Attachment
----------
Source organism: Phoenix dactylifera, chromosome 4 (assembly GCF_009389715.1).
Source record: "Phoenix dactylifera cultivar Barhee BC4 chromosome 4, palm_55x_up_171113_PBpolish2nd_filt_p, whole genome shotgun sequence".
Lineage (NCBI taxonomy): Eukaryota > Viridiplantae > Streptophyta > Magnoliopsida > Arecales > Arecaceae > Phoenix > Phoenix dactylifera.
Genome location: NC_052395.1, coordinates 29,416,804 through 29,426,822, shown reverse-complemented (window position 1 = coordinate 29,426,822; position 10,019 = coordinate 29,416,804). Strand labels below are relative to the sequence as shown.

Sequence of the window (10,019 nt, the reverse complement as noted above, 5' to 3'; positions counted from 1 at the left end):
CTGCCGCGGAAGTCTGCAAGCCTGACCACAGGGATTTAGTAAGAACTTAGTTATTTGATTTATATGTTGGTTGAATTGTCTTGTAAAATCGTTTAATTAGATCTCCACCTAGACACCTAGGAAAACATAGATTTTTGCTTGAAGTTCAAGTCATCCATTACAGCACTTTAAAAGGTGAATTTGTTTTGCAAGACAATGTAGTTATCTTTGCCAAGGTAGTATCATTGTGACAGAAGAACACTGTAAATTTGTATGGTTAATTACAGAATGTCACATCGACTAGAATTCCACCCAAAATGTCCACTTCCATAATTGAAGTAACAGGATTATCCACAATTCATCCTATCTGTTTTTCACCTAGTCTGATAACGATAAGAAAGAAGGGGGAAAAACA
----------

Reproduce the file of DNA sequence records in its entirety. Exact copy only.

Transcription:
Source organism: Phoenix dactylifera, chromosome 4 (assembly GCF_009389715.1).
Source record: "Phoenix dactylifera cultivar Barhee BC4 chromosome 4, palm_55x_up_171113_PBpolish2nd_filt_p, whole genome shotgun sequence".
Lineage (NCBI taxonomy): Eukaryota > Viridiplantae > Streptophyta > Magnoliopsida > Arecales > Arecaceae > Phoenix > Phoenix dactylifera.
Genome location: NC_052395.1, coordinates 29,416,804 through 29,426,822, shown reverse-complemented (window position 1 = coordinate 29,426,822; position 10,019 = coordinate 29,416,804). Strand labels below are relative to the sequence as shown.

Sequence of the window (10,019 nt, the reverse complement as noted above, 5' to 3'; positions counted from 1 at the left end):
CTGCCGCGGAAGTCTGCAAGCCTGACCACAGGGATTTAGTAAGAACTTAGTTATTTGATTTATATGTTGGTTGAATTGTCTTGTAAAATCGTTTAATTAGATCTCCACCTAGACACCTAGGAAAACATAGATTTTTGCTTGAAGTTCAAGTCATCCATTACAGCACTTTAAAAGGTGAATTTGTTTTGCAAGACAATGTAGTTATCTTTGCCAAGGTAGTATCATTGTGACAGAAGAACACTGTAAATTTGTATGGTTAATTACAGAATGTCACATCGACTAGAATTCCACCCAAAATGTCCACTTCCATAATTGAAGTAACAGGATTATCCACAATTCATCCTATCTGTTTTTCACCTAGTCTGATAACGATAAGAAAGAAGGGGGAAAAACA